Less Appealing Soundtracks to Not Drowning – Imogen Heap “Sparks” review

Less Appealing Soundtracks to Not Drowning – Imogen Heap “Sparks” review

Has the five-year gap between 2009’s “Ellipse” and “Sparks” dulled the public enthusiasm for Heap? Possibly. But that’s more a problem for the label than it is the fans. What’s more interesting is whether a half a decade space between albums has resulted in a notable departure from the ambient and experimental electronic pop she’s so well-known for.

Imogen Heap "Sparks" // Megaphonic/ Epic 2014
Imogen Heap “Sparks” // Megaphonic/ Epic 2014

“Sparks” isn’t a huge departure. It bears a resemblance to “Ellipse” and feels very much like a fine tuning of that album. To its credit though the album engulfs you in its sonic world much quicker than “Ellipse” did. These tracks aren’t immediate in the sense that you immediately feel as if you know them but, they’re soft, gentle and welcoming. You don’t need to work at this record. The occasional belching harsh electronics that provided the up tempo pulse of some of the tracks on “Speak for Yourself” is entirely absent here, the Depeche Mode-esuqe “Run-Time” being the sole exception, making way for a wealth of haunting mid-tempo compositions.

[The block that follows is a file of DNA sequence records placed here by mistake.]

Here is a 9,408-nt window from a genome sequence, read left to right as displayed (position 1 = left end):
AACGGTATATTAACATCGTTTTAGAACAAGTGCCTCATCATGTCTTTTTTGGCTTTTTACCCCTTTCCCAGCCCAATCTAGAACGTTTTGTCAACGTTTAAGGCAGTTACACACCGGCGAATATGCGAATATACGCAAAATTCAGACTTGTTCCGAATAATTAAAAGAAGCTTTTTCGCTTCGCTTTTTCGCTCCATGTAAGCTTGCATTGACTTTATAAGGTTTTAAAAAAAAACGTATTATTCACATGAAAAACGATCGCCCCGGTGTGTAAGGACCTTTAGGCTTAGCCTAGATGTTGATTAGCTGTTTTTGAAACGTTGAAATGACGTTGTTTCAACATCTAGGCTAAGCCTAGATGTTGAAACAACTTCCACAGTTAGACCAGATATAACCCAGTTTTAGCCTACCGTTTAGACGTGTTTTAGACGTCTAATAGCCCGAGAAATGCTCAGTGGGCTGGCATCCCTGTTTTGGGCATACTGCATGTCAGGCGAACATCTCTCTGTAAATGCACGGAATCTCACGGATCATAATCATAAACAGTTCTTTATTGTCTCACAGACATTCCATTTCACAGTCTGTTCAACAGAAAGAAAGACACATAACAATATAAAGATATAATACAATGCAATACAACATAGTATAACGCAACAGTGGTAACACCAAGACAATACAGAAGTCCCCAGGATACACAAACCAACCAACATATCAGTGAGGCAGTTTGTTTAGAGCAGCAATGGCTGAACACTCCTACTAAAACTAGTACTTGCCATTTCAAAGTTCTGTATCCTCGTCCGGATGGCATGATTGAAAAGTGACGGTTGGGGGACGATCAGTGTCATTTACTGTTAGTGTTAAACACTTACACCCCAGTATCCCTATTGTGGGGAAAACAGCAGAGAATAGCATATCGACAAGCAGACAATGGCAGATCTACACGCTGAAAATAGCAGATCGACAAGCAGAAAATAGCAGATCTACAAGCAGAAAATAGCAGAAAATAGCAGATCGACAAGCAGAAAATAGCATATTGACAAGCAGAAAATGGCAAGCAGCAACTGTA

It speaks volumes about Heap’s sense of identity that her use of elaborate loops and layers of vocals seem so natural here. Her voice can truly be said to be an additional instrument in a lot of these tracks, as much a part of the background as they are the lead hook. Mike Patton would be proud.

“Sparks” is very much a mood album. That’s probably the starkest difference between this record and the two that precede it. Both of these albums explore a variety of moods. It is consistently ethereal, gentle and intimate. When the acoustic moments, most of which are piano led, do appear they seem like incredibly delicate elements of Heap’s multi-textured world.

Is that an issue? It might be. This album has no obvious stand out like “Hide and Seek”, nor does it have any of the slow burning intensity of “Half Life”. Those of a cynical disposition could say that “Sparks” is Heap treading water. They might not be wrong.

There are certainly less appealing soundtracks to not drowning though.


“Sparks” is available now in digital and physical formats via Megaphonic/Epic Records

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